Consumer staples companies are facing a host of headwinds today, including inflation and supply chain snafus. That has investors watching the industry closely for companies with slowing sales, rising costs, or trouble pushing through price hikes.

Industry titan General Mills (GIS 1.93%) hasn't escaped these challenges, but a closer look at the company also shows some areas of opportunity -- including two products in particular within its stable of brands. Let's dive in.

Price hikes have helped

When food maker General Mills reported fiscal first-quarter 2023 earnings (for the period ended Aug. 28), the headline number was the 10% year-over-year organic sales growth it achieved. That's pretty impressive, but the real story is just below the surface. The company was able to push through 15% price hikes, which were offset by a 5% decline in volume.

People working at a food factory production line.

Image source: Getty Images.

This is the normal trade-off for a consumer staples company when inflation is on the rise. As a company's costs go up, it either has to accept margin contraction or find a way to protect its margins via cost cutting and price increases. Cost cutting is pretty straightforward, but raising prices is complicated. 

Companies like General Mills first have to work with their direct customers, like grocery stores, and then hope any changes made don't put off the end customers -- that is, consumers. It's normal for price hikes to push consumers toward cheaper products. The hope is that the price increases will more than offset the volume decline.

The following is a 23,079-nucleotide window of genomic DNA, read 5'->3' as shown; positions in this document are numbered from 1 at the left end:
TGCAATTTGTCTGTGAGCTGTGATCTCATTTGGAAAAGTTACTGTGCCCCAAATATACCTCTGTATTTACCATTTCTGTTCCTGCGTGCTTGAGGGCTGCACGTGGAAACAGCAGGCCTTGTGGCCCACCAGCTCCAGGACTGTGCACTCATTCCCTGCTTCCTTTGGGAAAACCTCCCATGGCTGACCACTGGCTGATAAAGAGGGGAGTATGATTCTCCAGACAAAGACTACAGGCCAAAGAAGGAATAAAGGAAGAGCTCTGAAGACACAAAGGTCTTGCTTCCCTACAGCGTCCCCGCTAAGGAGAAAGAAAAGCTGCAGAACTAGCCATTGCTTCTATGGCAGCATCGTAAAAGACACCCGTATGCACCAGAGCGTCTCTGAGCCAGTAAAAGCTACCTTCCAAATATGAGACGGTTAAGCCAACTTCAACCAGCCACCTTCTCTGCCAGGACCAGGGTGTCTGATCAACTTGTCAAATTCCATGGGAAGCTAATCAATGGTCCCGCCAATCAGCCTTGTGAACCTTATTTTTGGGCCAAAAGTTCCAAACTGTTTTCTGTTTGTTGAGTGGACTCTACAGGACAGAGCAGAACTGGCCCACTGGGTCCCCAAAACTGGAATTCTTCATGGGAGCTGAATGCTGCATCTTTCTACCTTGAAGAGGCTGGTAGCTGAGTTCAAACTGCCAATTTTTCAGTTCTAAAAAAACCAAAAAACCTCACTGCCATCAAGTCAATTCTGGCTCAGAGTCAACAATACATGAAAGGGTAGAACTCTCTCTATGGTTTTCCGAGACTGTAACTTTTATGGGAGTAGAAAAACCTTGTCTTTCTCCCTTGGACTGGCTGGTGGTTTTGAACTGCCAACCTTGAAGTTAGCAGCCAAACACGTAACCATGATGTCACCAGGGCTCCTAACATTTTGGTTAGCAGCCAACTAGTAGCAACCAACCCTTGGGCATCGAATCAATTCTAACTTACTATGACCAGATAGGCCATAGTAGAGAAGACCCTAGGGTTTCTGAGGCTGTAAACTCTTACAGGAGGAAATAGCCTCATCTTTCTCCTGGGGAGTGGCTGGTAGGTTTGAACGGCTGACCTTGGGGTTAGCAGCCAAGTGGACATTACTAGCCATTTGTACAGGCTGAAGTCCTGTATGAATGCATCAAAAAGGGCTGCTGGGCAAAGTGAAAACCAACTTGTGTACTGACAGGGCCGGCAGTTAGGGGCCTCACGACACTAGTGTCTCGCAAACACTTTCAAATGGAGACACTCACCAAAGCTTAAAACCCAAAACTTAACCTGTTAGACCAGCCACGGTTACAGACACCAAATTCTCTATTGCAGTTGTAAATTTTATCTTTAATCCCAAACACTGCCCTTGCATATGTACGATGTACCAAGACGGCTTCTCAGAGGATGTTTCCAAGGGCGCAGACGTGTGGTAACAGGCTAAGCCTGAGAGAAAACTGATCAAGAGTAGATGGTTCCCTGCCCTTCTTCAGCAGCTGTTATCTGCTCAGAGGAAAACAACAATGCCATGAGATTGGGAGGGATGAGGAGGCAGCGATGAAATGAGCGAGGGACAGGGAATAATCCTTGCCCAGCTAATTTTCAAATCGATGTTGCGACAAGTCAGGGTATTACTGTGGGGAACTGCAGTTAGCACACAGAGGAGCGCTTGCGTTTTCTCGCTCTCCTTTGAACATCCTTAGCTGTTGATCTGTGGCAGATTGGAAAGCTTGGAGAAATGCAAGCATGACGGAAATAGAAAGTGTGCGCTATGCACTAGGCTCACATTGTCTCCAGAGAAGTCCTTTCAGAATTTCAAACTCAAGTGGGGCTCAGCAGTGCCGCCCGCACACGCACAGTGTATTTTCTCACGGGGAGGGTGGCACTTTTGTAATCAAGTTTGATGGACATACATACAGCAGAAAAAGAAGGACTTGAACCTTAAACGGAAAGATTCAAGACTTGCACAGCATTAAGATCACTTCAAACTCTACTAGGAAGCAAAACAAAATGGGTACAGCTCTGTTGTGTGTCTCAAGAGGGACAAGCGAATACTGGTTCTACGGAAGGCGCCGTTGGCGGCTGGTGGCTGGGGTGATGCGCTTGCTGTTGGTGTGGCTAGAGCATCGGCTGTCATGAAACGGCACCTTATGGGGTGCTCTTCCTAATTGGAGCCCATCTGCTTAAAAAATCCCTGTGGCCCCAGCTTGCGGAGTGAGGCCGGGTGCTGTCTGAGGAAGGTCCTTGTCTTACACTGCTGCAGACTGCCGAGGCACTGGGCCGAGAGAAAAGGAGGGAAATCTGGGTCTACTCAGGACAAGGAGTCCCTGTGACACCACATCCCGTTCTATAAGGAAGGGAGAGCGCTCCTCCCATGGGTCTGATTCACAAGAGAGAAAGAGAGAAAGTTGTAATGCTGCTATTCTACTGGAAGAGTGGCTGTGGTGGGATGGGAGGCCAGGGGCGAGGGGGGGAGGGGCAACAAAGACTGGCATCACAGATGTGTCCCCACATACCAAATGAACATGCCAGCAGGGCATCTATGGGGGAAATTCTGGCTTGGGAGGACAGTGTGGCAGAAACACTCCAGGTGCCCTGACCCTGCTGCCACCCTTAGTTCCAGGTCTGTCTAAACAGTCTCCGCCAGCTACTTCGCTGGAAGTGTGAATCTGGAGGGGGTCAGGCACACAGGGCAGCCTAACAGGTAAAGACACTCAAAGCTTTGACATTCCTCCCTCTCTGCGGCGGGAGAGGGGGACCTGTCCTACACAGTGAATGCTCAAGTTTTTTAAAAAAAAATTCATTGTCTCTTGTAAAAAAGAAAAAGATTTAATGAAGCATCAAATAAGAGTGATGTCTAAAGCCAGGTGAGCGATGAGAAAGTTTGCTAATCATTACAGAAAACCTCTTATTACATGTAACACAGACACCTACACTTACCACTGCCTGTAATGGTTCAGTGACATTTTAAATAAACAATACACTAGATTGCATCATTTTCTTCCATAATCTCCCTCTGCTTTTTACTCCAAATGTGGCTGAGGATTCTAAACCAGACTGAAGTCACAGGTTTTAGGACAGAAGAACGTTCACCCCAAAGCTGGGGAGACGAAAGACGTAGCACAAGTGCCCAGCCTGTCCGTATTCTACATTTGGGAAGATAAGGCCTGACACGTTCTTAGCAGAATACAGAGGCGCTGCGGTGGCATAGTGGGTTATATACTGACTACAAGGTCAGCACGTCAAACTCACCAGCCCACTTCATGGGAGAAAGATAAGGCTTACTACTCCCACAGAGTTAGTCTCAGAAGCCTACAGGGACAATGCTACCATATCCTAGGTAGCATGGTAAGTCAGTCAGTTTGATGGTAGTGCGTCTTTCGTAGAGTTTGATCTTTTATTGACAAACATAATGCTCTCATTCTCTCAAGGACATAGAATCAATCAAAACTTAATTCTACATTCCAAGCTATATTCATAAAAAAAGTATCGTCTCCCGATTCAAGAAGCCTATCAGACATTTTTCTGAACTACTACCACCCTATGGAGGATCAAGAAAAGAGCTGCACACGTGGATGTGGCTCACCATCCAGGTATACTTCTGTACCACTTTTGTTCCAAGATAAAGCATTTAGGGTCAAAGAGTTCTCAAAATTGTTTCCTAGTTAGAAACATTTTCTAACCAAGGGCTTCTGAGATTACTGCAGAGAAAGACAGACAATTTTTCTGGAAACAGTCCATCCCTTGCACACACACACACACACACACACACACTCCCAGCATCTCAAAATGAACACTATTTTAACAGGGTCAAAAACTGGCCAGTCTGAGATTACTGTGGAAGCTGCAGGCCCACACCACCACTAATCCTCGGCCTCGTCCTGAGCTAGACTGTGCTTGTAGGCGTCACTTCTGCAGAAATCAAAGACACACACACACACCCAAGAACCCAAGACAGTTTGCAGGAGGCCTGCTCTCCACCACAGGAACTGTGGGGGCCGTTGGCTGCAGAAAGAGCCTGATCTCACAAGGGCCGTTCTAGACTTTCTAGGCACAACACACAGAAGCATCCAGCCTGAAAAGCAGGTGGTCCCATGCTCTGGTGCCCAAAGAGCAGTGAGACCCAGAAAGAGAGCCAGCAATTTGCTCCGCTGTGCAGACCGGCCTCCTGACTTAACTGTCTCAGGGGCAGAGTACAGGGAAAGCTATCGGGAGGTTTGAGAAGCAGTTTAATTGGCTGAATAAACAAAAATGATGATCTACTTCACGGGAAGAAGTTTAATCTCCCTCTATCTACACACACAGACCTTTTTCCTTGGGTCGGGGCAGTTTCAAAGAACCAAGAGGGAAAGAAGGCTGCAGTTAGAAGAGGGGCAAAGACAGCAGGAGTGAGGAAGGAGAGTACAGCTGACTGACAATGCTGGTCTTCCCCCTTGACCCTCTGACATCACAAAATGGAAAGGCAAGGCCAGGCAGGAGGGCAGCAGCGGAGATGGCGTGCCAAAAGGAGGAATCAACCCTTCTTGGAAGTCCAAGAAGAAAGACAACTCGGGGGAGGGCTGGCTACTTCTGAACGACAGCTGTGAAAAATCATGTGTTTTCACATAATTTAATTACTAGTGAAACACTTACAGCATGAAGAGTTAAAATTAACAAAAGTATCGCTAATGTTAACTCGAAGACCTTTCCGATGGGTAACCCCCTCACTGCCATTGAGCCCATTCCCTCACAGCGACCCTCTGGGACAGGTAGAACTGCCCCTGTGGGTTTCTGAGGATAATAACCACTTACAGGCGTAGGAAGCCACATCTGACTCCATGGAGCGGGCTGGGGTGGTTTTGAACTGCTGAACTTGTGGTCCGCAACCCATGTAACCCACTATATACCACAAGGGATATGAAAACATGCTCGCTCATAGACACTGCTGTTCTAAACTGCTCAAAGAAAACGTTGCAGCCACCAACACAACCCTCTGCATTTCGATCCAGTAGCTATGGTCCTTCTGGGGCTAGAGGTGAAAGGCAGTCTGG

So far, that's exactly what has been happening at General Mills. Overall, the company was able to increase its year-over-year adjusted gross margin in its fiscal first quarter. The 0.2-percentage-point increase may not be huge, but it shows that General Mills is achieving at least some success in offsetting the hit from inflation

Keeping up with demand

There are two businesses at General Mills that stand out today: Blue Buffalo, which makes pet food, and Totino's, which sells frozen pizza products. Neither of these billion-dollar businesses is keeping up with the demand they're seeing. That means General Mills is potentially leaving money on the table as customers have no choice but to buy other brands when Blue Buffalo and Totino's products are out of stock. Not giving customers what they want is not is big pitfall in the consumer products space. Put simply, General Mills could be doing even better.

During General Mills' fiscal Q1 2023 earnings conference call, management stressed that it's working on expanding capacity in the pet food business, specifically with regard to pet treats and dry food. For Totino's, the company is also building additional capacity. This business recently became a $1 billion brand, ranking it in the top tier of General Mills' portfolio.

Of course, costs will rise before General Mills can see any benefit from these investments. And construction takes time. So there's no quick fix here. However, spending money to make money by meeting demonstrated market demand is hardly a bad thing.

A long-term plus

In all, General Mills has nine businesses that do $1 billion or more in annual sales. These brands, which include icons like Cheerios, Betty Crocker, and Haagen-Dazs, represent a huge portion of the company's overall sales. So it is no small issue that pet food and Totino's are having trouble keeping up with demand.

But as the company invests in these growing businesses, there is an opportunity for even more growth ahead. If you are a shareholder, the positives of the current production constraints are what you should be focusing on.